Drudge Retort: The Other Side of the News

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Saturday, June 15, 2019

By now you are probably fully aware of the insane awesomeness that is Russian slap championship. However, I'm willing to bet you never heard of Russian ass slapping championship! It is the spin-off nobody asked for but everyone is surprisingly okay with it.

Hot fit chicks slapping each other's asses to find out which Russian fit chick has been doing her Slav squats and who has been slacking off. The sport made it's debut a few days ago at a face slapping event and judging by its coverage and mass fan appeal ... it's not a stretch to say that we will be seeing more of the Ass slapping championship.

Friday, June 14, 2019

President Donald Trump claimed migration through the U.S. southern border has already slowed dramatically following a deal with the Mexican government, and that former Immigration and Customs Enforcement Director Tom Homan would return to his administration as "border czar." "The stoppage is unbelievable," Trump said in a phone interview with Fox News on Friday. "I got reports yesterday. It's like night and day." Mexico says about 600,000 migrants traveled through the country to the U.S. border between January and May. U.S. border officials apprehended about 133,000 people at the border in May, triple the amount a year earlier.

Monday, June 10, 2019

ThinkProgress, the website that is a project of the Democratic Party's primary think tank, is facing dire financial troubles and bleeding staff, according to primary-source documents viewed by The Daily Beast. read more

If today's hearing was any indication, the House Judiciary Committee has a long way to go before anything resembling President Donald Trump's impeachment transpires. However, if Democrats want to take down President Donald Trump, they're going to have to go ahead and impeach him -- a step that House Speaker Nancy Pelosi has made abundantly clear she does not want to take.

If today's hearing was a first step toward impeachment, it was a most tentative tiptoe. It was less a prelude to a constitutional confrontation than a dry law-school seminar that Trump's conduct as described in the special counsel's 448-page opus constituted obstruction of justice, and amounted to a crime. Notably, it was Republican lawmakers who more frequently brought up the "I" word.

"You are functionally here as a prop because they can't impeach President Trump," Representative Matt Gaetz of Florida, told Dean. He wasn't altogether wrong, as this ultimately silly hearing proved.

A widely anticipated meeting between Chinese President Xi Jinping and US President Donald Trump at the end of this month in Japan could be a formal face-to-face negotiation over dinner instead of a quick handshake and chat, a source who was briefed on the arrangement told the South China Morning Post.

The outcome of the meeting could decide whether tensions between the world's two largest economies will ease enough to allow for a resumption of negotiations, or whether the US will place tariffs on another US$300 billion worth of Chinese goods, bringing US tariffs to 25% on a total of $550B in Chinese goods.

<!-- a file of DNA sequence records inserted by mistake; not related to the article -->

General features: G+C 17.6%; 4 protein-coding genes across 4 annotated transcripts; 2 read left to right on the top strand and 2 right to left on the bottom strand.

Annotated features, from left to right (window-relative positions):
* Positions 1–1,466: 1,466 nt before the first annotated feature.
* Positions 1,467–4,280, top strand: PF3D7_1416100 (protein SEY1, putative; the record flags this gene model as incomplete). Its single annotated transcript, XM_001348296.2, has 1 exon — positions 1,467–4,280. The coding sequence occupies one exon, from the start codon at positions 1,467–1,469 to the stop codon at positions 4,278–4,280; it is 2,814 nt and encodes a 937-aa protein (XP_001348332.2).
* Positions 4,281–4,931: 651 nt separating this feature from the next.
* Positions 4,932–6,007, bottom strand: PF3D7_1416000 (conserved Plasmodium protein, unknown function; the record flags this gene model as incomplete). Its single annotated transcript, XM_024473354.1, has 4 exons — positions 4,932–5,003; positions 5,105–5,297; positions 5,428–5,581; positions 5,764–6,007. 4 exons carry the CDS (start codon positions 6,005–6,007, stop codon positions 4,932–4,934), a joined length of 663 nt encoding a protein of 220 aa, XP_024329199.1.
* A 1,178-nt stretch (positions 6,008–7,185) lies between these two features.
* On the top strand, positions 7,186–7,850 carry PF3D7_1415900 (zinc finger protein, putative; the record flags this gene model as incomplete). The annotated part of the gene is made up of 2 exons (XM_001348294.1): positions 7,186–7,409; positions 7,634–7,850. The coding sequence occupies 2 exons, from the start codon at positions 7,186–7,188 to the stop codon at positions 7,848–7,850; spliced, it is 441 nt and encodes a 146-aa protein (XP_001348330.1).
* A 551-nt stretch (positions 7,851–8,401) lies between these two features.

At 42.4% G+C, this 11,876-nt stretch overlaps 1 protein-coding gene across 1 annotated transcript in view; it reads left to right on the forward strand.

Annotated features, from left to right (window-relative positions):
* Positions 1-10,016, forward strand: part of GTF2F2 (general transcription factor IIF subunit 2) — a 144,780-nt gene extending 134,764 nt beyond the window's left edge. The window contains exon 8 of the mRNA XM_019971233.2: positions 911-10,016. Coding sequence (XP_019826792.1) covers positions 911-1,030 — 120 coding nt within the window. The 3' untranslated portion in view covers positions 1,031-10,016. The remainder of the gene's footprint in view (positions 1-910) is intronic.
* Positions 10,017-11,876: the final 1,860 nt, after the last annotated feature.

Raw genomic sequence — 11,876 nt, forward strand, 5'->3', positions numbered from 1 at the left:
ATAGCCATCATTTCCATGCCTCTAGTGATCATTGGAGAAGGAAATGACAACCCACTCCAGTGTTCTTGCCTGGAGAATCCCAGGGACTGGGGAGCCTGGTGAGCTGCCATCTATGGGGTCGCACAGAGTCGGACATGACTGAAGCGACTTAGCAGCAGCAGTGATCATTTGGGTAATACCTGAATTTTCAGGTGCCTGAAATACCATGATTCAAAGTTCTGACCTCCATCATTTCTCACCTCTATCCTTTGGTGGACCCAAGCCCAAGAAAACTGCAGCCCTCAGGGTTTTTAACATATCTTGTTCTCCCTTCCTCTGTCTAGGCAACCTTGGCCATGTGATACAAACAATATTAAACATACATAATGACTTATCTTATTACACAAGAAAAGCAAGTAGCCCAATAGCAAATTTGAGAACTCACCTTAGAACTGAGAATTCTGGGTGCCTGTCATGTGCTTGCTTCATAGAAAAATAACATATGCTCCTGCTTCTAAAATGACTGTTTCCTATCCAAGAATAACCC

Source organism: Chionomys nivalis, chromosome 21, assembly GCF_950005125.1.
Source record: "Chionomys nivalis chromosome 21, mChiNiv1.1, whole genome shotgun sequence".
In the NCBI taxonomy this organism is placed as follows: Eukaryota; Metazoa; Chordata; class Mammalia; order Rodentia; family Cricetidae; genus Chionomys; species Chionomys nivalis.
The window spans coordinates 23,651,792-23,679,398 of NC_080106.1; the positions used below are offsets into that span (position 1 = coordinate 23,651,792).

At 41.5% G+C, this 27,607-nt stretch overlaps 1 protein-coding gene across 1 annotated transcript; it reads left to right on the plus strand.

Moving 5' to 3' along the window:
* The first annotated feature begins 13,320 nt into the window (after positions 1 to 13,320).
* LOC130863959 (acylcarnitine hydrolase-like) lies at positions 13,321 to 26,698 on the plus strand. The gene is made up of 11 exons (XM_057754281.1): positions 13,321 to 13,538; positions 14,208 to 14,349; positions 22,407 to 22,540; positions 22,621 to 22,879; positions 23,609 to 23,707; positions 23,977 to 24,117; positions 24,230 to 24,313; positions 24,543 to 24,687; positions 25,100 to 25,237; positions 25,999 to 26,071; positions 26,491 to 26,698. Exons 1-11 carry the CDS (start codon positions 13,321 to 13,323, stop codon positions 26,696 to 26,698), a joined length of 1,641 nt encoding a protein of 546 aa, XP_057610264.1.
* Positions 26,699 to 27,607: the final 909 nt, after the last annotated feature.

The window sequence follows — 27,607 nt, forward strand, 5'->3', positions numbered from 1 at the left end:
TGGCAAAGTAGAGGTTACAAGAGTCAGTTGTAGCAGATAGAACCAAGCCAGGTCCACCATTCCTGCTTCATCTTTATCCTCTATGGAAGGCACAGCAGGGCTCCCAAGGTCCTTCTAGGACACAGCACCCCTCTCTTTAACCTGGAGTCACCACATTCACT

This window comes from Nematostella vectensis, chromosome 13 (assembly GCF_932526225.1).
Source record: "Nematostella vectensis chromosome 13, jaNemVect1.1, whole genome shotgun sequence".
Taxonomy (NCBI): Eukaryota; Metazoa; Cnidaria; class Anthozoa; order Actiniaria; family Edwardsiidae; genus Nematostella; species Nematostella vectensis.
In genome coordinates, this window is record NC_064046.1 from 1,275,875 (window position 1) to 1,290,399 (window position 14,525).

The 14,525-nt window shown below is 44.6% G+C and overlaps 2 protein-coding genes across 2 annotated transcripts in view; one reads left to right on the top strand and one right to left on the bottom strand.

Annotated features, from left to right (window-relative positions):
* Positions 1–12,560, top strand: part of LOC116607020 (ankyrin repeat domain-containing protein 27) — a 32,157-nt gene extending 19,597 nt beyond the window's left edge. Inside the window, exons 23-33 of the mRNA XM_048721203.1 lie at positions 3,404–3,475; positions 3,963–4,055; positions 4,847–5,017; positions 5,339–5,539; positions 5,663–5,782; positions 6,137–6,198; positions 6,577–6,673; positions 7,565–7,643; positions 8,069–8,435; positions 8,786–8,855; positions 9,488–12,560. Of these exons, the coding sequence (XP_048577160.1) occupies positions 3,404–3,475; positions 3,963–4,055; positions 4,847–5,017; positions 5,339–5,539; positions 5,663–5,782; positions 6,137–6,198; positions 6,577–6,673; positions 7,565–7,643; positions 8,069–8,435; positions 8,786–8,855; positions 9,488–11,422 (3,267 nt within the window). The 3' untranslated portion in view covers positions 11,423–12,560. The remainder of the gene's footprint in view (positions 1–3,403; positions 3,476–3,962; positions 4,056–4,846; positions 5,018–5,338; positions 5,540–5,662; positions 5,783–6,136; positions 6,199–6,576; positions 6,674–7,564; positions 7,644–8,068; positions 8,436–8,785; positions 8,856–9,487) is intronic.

George Magnus, an associate at Oxford University's China Centre, said that the US-China relations now lacks the effective institutional architecture for engagement and this is "why the state leaders have to spearhead some sort of rapprochement – assuming that one or both actually want to". read more


This a a description of the "supplementary agreement" from the AFP:

The document is a "supplementary agreement" to the deal the US and Mexico signed last Friday, and outlines additional measures the two sides agree to take.

The two countries "will immediately begin discussions to establish definitive terms for a binding bilateral agreement to further address burden-sharing and the assignment of responsibility for processing refugee status claims of migrants," it says.

Under that "binding bilateral agreement," the countries "would accept the return, and process refugee status claims, of third-party nationals who have crossed that party's territory to arrive" in the neighboring country, it says.

That language appears to resemble Trump's demand for a "safe third country" agreement in which migrants entering Mexican territory would have to seek asylum there, not the United States, and be immediately deported to Mexico if they entered the US.

The document adds that the agreement would be "part of a regional approach" to dealing with undocumented migrants and refugees.

"Mexico also commits to immediately begin examining domestic laws and regulations with a view to identifying any changes that may be necessary to bring into force and implement such an agreement," it says.

Under last Friday's main deal, Mexico agreed to deploy 6,000 National Guardsmen to reinforce its southern border, and to expand its policy of taking back migrants as the United States processes their asylum claims.

If after 45 days the US decides, "at its discretion and after consultation with Mexico," that those measures are not enough, Mexico "will take all necessary steps under domestic law to bring the (binding bilateral) agreement into force with a view to ensuring that the agreement will enter into force within 45 days," the document concludes.

Interesting in that it seems like Mexico is going to become as close to a safe third country as they can get without officially being designated as one.

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